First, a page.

President Barack Obama voiced opposition on Thursday to Israeli settlement building but pressed Palestinian President Mahmoud Abbas to drop his demand for a freeze before Middle East peace talks can resume.
After an effusive welcome in Israel, Obama travelled to the Israeli-occupied West Bank, where disillusioned Palestinians held out little hope that their moment in the spotlight of a U.S. presidential visit would help revive the peace process.
At a joint news conference with Abbas, Obama said he had “been clear” with Israeli Prime Minister Benjamin Netanyahu that Washington did not consider continued settlement activity to be constructive to “the cause of peace”.
But Obama stopped short of calling for a halt to settlement expansion - a demand he had made early in his first term - and signalled his frustration over the failure of Israel and the Palestinians to find a way to resume talks stalled since 2010.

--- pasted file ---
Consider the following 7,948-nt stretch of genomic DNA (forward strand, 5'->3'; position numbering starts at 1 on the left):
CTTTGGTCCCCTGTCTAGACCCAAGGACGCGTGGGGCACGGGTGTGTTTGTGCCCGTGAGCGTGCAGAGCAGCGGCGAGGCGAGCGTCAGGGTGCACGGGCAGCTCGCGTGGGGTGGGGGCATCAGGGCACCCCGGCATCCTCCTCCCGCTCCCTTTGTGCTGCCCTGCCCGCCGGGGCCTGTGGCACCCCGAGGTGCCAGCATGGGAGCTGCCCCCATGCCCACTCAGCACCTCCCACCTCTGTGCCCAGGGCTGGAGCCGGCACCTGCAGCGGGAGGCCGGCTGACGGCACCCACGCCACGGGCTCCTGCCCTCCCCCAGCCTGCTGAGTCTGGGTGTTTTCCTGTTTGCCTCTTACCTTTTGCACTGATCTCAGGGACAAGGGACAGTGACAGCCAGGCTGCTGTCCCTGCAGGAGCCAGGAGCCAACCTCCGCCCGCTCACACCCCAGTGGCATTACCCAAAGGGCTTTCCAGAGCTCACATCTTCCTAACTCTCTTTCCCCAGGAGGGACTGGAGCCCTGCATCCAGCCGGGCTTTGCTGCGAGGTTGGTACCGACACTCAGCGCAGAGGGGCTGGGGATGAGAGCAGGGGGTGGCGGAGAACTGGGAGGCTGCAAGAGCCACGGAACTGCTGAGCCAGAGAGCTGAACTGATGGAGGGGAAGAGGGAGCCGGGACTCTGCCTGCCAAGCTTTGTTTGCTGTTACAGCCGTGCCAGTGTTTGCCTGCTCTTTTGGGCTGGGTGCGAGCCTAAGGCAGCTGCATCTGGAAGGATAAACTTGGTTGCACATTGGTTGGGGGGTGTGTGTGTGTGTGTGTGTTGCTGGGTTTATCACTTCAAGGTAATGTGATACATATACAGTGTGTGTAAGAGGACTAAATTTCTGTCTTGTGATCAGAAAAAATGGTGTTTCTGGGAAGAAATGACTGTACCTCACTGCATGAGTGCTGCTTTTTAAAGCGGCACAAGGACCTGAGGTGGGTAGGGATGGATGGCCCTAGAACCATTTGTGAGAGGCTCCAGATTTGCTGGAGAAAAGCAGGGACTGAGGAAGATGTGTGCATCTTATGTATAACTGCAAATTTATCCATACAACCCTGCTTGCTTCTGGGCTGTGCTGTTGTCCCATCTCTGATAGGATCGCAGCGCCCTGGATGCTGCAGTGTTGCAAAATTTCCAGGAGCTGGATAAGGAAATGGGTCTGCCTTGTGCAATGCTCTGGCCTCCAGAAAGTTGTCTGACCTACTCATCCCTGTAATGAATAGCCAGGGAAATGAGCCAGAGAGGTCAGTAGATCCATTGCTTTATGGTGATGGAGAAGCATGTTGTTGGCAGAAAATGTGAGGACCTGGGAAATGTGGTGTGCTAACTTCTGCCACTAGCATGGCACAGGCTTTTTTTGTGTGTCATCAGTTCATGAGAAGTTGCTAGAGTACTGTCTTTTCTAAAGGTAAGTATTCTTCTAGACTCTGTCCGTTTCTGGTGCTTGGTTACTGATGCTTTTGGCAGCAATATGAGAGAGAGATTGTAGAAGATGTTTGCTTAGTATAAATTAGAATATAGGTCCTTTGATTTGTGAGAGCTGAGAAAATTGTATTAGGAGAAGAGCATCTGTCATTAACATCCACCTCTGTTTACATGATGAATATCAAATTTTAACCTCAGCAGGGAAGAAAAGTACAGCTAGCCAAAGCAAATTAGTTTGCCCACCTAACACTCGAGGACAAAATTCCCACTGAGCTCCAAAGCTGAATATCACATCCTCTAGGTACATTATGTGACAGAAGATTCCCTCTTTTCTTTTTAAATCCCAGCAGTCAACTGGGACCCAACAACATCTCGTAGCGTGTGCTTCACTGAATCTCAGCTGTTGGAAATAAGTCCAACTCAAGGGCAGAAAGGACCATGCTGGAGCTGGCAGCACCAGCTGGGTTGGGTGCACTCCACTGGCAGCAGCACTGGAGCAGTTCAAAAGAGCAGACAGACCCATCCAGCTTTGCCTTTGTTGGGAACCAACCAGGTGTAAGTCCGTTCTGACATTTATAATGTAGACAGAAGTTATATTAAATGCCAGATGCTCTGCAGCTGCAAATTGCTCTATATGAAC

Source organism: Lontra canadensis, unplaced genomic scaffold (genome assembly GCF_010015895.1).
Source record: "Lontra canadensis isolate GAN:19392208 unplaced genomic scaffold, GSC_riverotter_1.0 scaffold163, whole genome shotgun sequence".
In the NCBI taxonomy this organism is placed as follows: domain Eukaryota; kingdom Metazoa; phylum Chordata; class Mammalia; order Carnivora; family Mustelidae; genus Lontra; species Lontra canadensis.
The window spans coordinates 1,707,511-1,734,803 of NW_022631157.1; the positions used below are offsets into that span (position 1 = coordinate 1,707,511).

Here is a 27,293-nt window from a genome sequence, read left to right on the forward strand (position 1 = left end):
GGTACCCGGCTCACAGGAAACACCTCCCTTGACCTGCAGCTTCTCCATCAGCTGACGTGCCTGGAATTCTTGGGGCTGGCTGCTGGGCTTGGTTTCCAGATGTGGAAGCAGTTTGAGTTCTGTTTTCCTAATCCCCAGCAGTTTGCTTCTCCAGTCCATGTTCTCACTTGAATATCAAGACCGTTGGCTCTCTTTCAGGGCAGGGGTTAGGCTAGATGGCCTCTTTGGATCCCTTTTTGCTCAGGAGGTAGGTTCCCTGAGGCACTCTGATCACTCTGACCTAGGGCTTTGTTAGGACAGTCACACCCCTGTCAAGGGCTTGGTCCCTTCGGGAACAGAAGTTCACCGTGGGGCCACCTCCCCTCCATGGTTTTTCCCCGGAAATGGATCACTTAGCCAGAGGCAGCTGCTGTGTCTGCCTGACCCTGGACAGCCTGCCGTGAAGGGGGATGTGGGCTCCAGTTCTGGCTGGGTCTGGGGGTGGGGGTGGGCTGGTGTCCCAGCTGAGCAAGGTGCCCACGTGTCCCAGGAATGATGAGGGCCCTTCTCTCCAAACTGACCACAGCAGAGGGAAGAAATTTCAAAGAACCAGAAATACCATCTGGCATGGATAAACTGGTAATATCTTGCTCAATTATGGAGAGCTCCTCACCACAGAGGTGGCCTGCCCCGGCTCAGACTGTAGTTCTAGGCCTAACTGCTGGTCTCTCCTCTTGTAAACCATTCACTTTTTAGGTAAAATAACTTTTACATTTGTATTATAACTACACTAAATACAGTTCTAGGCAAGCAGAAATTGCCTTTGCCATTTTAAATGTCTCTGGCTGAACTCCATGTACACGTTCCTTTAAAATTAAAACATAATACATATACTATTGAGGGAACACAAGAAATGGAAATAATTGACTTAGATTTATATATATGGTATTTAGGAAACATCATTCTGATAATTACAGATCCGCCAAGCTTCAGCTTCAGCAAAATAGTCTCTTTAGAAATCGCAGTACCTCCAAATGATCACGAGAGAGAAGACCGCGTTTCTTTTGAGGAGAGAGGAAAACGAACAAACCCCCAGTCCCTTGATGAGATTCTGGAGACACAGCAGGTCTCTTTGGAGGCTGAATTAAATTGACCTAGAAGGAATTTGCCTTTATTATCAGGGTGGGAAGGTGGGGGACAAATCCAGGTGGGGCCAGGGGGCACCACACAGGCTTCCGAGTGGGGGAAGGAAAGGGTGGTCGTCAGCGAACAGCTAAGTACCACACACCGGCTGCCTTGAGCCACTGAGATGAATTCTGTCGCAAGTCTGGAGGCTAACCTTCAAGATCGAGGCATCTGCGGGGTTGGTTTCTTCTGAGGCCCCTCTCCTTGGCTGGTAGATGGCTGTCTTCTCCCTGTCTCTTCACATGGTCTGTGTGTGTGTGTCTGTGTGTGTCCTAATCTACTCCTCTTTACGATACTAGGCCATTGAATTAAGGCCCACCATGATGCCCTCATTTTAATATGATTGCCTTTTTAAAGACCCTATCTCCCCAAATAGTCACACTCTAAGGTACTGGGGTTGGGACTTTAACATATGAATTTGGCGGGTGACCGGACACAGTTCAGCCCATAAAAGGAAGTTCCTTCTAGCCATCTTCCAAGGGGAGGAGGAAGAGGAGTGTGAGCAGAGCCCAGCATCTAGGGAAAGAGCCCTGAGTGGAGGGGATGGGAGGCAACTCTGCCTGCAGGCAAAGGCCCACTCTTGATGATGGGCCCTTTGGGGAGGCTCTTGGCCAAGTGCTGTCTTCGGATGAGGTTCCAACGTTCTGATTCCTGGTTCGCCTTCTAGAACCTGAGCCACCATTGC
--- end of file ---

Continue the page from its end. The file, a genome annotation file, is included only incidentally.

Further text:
However, he offered no new ideas on how to get the two sides negotiating again at a time when prospects for a peace deal are grim in a region roiled by the West’s nuclear standoff with Iran and the bloody civil war in Syria.
“What I shared with President Abbas, and I’ll share it with the Palestinian people: if the expectation is we can only have direct negotiations when everything is settled ahead of time, then there’s no point in the negotiations,” he said.
“My argument is even though both sides may have areas of strong disagreement, may be engaging in activities that the other side thinks is a breach of good faith, we have to push through those things to try to get an agreement,” Obama said.